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3 Ways Your Heart and Your Stress Levels are Connected

3 Ways Your Heart and Your Stress Levels are Connected

3 Ways Your Heart and Your Stress Levels are Connected

Your heart is one of the most essential organs in your body. Your cardiovascular system provides the blood flow needed for you to move and perform daily activities. In addition, it regulates your temperature and helps control other bodily functions such as breathing, digestion, and hormone production. Although we all know that our heart plays a vital role in our health, many people don’t realize that stress can affect its function and increase the risk of heart disease. Let’s explore how stress can contribute to an unhealthy cardiovascular system.

1. Increases Your Blood Pressure

Stress can cause your blood pressure to rise. High blood pressure is a risk factor for heart disease, stroke, and kidney disease. Your heart must work harder than usual to pump blood through your body. This can lead to more problems, such as coronary artery disease (CAD) and arrhythmias. 

There are things you can do to control stress and manage high blood pressure:

  • Eat right – eat lots of fruits, vegetables, whole grains, and lean proteins like chicken or fish
  • Exercise regularly – anything from brisk walking up stairs at work will help lower stress levels

2. Higher Risk of Heart Attack or Stroke

Stress can raise your risk of a heart attack or stroke by increasing your body’s stress hormones. These hormones, like adrenaline and cortisol, cause blood vessels to narrow, which can cause blood clots to form. Blood clots are one of the leading causes of heart attacks and strokes.

If you have high blood pressure or diabetes and are under stress, this can also increase your risk for a heart attack or stroke because these conditions make it more likely for blood vessels to become damaged in response to physical activity or emotional stressors like anger or frustration.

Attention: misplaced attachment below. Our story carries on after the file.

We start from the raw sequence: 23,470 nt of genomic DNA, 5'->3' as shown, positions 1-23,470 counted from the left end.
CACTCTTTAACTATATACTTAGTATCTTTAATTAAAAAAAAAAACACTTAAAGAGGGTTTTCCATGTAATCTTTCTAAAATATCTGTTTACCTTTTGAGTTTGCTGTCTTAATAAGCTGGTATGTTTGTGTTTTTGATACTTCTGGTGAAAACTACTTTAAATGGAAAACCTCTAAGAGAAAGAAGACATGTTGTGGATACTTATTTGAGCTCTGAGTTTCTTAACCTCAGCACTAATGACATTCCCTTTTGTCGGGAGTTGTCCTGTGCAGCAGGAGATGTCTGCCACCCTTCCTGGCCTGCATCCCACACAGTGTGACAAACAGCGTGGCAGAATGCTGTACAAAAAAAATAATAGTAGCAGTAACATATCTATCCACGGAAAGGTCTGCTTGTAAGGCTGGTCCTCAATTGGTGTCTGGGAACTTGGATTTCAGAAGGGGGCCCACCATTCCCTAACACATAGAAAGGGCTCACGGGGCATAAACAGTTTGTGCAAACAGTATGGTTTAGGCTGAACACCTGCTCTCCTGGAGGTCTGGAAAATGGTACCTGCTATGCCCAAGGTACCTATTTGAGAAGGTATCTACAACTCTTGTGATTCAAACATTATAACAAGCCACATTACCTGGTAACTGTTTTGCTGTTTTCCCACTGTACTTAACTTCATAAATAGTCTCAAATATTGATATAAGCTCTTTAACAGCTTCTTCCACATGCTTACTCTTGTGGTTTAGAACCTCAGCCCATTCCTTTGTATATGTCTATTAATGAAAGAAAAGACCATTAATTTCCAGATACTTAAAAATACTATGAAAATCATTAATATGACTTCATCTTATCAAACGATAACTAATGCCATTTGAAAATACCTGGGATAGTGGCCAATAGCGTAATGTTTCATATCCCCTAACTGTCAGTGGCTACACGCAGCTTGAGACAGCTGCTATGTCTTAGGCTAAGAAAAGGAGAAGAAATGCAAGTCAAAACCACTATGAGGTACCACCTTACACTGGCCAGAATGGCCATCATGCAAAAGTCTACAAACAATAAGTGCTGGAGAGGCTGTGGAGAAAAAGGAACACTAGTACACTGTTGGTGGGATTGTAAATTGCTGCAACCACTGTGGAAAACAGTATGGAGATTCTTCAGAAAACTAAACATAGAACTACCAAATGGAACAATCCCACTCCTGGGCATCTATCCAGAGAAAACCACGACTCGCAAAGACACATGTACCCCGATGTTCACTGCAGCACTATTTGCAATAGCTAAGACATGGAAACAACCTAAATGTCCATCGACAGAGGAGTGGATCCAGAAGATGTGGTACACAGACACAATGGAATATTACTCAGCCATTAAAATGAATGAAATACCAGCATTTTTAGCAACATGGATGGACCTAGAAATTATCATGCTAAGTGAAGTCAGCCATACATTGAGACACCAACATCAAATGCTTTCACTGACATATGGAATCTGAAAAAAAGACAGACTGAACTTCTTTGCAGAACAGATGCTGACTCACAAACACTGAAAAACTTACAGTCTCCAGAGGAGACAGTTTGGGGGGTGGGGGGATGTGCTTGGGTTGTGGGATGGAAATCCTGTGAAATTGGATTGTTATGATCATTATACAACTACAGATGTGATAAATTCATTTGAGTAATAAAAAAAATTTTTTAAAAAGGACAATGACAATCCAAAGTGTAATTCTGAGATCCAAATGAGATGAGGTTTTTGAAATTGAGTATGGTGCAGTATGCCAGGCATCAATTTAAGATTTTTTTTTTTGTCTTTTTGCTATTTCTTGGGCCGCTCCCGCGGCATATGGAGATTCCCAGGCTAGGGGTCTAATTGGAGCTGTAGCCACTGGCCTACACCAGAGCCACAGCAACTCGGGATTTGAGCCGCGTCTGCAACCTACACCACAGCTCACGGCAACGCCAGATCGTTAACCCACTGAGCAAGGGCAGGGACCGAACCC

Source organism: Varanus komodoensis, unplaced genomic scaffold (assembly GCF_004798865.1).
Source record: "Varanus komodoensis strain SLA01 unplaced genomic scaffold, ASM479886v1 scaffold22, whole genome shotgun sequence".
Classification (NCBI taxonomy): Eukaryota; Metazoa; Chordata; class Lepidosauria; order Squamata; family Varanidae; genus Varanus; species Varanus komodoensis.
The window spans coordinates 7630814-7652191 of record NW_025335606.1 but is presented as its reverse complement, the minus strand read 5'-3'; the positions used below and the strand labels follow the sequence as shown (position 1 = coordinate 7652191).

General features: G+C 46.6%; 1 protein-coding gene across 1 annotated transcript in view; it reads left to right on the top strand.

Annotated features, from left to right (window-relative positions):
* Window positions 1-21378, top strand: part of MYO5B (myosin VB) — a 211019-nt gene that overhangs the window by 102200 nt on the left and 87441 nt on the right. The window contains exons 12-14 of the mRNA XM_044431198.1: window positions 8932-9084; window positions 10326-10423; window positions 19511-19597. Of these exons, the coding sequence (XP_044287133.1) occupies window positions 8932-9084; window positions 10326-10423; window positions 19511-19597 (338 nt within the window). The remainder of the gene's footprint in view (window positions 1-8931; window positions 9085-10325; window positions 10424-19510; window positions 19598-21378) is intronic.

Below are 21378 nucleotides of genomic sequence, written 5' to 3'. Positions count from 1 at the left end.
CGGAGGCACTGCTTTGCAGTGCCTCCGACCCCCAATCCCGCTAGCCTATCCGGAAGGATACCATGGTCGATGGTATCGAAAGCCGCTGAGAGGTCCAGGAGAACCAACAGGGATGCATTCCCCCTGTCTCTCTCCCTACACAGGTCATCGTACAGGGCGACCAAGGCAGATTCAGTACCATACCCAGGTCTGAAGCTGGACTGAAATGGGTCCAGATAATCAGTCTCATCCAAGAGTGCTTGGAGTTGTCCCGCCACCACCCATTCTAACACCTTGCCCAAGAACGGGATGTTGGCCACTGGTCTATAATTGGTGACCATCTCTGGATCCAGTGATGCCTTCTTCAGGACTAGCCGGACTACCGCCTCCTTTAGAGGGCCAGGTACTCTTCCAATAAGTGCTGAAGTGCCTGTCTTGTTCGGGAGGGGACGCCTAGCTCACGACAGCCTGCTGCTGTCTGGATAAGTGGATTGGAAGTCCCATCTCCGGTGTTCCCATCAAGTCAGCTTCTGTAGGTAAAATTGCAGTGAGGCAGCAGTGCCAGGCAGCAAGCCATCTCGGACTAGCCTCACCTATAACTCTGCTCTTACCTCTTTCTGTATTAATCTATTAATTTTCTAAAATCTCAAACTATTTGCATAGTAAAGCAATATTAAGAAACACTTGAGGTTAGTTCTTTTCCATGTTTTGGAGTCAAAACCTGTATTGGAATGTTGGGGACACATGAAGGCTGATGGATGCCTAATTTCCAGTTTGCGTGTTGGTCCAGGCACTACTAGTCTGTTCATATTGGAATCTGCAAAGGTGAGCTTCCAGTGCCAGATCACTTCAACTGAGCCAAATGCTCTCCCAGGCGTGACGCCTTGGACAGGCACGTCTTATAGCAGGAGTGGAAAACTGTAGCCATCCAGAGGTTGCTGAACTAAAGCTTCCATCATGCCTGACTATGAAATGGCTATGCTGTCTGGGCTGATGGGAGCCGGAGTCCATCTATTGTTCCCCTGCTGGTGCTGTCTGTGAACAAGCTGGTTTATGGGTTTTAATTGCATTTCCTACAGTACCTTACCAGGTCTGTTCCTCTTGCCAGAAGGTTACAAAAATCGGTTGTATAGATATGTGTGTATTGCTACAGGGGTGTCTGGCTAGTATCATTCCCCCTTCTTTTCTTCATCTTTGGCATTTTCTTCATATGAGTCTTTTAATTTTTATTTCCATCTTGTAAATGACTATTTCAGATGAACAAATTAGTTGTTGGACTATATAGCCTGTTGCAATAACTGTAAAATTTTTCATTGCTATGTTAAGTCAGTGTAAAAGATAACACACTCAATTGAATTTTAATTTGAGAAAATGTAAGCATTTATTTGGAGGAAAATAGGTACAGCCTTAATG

3. Disrupts Your Gut Flora Which Impacts Heart Health

Stress can change the gut flora in your body, which can affect heart health. Gut flora is bacteria found in the intestines and other parts of the gastrointestinal tract that help with digestion and other processes. They’re also known as gut microflora or microbiota, and they may directly correlate to cardiovascular disease (CVD) risk factors such as high blood pressure—while some strains of bacteria may lower blood pressure, others have been shown to raise it.

Your Heart and Stress Are Linked In Many Different Ways

Stress can cause various symptoms, including chest pain, shortness of breath, and irregular heartbeat. When stressed, your body releases hormones that increase your heart rate and blood pressure. This puts extra strain on your heart and increases the risk for life-threatening conditions such as heart attack or stroke.

If you find that stress is getting in the way of your heart health, there are many things you can do to help yourself out. Start by talking to your doctor about any unusual symptoms or feelings. Having someone to talk with about what’s going on will help relieve some of the pressure. 

Try some relaxation techniques such as meditation or mindfulness exercises. These approaches effectively manage chronic stress and reduce anxiety levels, which can lead to better health outcomes like decreased cardiovascular risk factors.

Written by Geraldine Orentas